“Public Enemy” not only saw the return of renowned filmmaker Kang Woo-suk, but also launched Sol Kyung-gu to superstardom. “Public Enemy” might not seem that different from most gritty South Korean crime thrillers, but it has to be recommended since it’s simply a well-made film by a director who’s partly responsible in pioneering the image of the Korean male anti-hero with his “Two Cops” films.
It’s pretty violent and gory, but he’s able to draw out some black comedy here and there. The comedy is dangerously close to falling flat, but through Sol Kyung-gu’s wild performance, you can’t help laugh at this mad detective just slapping and beating his way to the truth.
It doesn’t reinvent the genre in any way, but “Public Enemy” is a great cat-and-mouse chase that’s sure to entertain. I can’t really say much for the two sequels that followed it (haven’t had the chance to see them), but “Public Enemy” is worth recommending for fans of the genre.
12. Daisy (2006, Lau Wai-keung)
Park (Jung Woo-sung) is an assassin for the Triads, living in Amsterdam. When he’s not out killing, he’s secretly watches over of Hye-young (Gianna Jun), a street painter and shop worker. Park knows Hye-young from the past, but Hye-young is unaware of Park’s existence.
As Park gets closer to act on his feelings, a customer by the name of Jeong-woo (Lee Sung-jae) grabs Hye-young’s attention, asking her to paint him. As Park struggles with the Jeong-woo’s presence, he slowly starts to realize that Jeong-woo’s arrival may not be as accidental as thought.
“Daisy” is a film that struggles with simply being a straightforward Romance film. It’s not unheard of, since many South Korean romance films are incredibly sad and melodramatic, finding ways to separate the characters rather than bringing them together.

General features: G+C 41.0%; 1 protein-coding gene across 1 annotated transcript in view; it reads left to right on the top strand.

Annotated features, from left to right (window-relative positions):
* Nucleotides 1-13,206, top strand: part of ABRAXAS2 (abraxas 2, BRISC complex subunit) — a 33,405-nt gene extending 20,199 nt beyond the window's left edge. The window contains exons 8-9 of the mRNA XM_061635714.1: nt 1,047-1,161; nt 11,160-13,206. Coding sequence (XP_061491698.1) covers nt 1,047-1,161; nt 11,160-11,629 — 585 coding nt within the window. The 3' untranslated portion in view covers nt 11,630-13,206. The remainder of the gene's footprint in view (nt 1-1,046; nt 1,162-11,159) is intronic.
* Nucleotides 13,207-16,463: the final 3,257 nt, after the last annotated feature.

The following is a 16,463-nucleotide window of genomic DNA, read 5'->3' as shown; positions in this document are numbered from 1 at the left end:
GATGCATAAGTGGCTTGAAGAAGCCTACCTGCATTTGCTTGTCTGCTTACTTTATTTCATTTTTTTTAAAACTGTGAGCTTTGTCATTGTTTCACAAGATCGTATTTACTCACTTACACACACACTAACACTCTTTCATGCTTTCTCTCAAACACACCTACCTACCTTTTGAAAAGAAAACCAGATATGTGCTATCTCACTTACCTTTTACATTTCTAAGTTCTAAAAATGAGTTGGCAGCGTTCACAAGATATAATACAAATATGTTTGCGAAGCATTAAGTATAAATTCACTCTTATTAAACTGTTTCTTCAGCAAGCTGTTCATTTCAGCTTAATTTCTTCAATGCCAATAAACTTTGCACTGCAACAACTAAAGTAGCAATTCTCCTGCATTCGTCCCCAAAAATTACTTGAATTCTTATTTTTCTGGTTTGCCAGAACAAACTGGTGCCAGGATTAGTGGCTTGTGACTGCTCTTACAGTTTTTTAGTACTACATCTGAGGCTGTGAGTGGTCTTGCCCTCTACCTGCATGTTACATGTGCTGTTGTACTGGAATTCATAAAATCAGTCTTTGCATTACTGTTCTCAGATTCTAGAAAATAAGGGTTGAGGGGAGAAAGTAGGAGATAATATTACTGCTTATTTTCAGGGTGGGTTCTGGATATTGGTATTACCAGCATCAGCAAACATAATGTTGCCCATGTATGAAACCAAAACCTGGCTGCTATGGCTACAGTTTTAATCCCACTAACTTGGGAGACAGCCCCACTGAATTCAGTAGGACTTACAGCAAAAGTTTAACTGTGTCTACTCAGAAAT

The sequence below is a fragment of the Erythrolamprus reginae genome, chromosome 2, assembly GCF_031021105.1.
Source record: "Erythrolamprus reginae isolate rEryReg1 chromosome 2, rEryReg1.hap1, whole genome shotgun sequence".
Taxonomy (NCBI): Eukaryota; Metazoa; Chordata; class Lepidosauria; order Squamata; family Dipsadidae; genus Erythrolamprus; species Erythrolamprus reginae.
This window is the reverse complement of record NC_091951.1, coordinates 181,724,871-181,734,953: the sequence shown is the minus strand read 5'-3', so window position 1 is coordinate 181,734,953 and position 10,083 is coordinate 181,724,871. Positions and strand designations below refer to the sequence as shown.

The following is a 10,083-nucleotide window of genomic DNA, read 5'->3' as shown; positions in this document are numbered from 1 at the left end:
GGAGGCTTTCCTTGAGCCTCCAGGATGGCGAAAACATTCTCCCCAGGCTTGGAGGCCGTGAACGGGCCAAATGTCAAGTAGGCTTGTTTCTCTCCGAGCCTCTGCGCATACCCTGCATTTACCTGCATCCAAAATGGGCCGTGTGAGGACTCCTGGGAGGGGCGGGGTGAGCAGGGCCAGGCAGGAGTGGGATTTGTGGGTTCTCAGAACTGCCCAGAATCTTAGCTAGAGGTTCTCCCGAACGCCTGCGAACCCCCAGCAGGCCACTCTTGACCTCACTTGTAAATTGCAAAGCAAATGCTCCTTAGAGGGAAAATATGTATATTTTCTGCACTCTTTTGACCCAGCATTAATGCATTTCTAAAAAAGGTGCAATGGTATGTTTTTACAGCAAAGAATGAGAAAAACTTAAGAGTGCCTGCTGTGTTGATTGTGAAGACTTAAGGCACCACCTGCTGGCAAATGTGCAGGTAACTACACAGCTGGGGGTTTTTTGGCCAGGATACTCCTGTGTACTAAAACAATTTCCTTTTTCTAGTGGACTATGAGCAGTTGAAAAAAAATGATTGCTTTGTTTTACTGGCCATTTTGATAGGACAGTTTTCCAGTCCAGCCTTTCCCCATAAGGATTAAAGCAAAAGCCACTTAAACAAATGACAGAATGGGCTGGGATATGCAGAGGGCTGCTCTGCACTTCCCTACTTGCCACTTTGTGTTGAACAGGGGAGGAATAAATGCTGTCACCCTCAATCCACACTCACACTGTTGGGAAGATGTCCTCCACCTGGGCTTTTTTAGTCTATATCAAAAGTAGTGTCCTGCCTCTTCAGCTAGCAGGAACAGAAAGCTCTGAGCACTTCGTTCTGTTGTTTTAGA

Sometimes, it’s pretty clear that they add moments like that to appease male audiences watching these films. In this case, it’s a cat-and-mouse thriller between assassin and this stranger. Separately, the romance and action are well done, and the leads sell the hell out of both elements.
What makes “Daisy” recommendable is the gorgeous cinematography. Since Hye-young is a painter, the color and shots try their best to emulate her landscape oil-paintings, especially a during the scene that involve a field of the titular flowers.
For the most part, the rest of the Amsterdam scenes are beautiful as well, but they don’t compare to the landscape shots. While not incredibly memorable, “Daisy” is an uneven, yet beautiful film that leaves an impression.
13. The Yellow Sea (2010, Na Hong-jin)
Gu-nam (Ha Jung-woo) is a cab driver in Yanji City, gambling away his earnings while waiting to hear back from his wife who left to Korea six months prior. Desperate, he’s introduced to Myun-ga (Kim Yeon-seok), a violent leader of a gang. He’s willing to take care of Gu-nam’s problems as long as Gu-nam takes care of one task: sneak into South Korea and kill a wealthy businessman, returning with his severed finger as proof.
Yanji City is a place in which Koreans, Chinese, and Russians all inhabit, near the East China Sea a.k.a. “The Yellow Sea.” Not many films take place in this region, and if they do feature elements of the “Yanbian” (people from that region) it’s usually in a condescending manner. In films, they’re portrayed as dirty, vile, and savage people.
So for a thriller about vicious axe-wielding gangsters and thugs, it’s perfect. While I do think Na’s debut “The Chaser” is a smarter, more fulfilling film in length, story and pacing, “The Yellow Sea” is still a spectacular thriller that outshines many other Korean entries for it’s sheer brutality and inspired action sequences.
It’s just a big jump in scope for Na, that — despite going over-budget — signals he can make bigger films. It’s a bit longer than his debut and the plot does get convoluted, but the chapter breaks do work in telling a fulfilling story.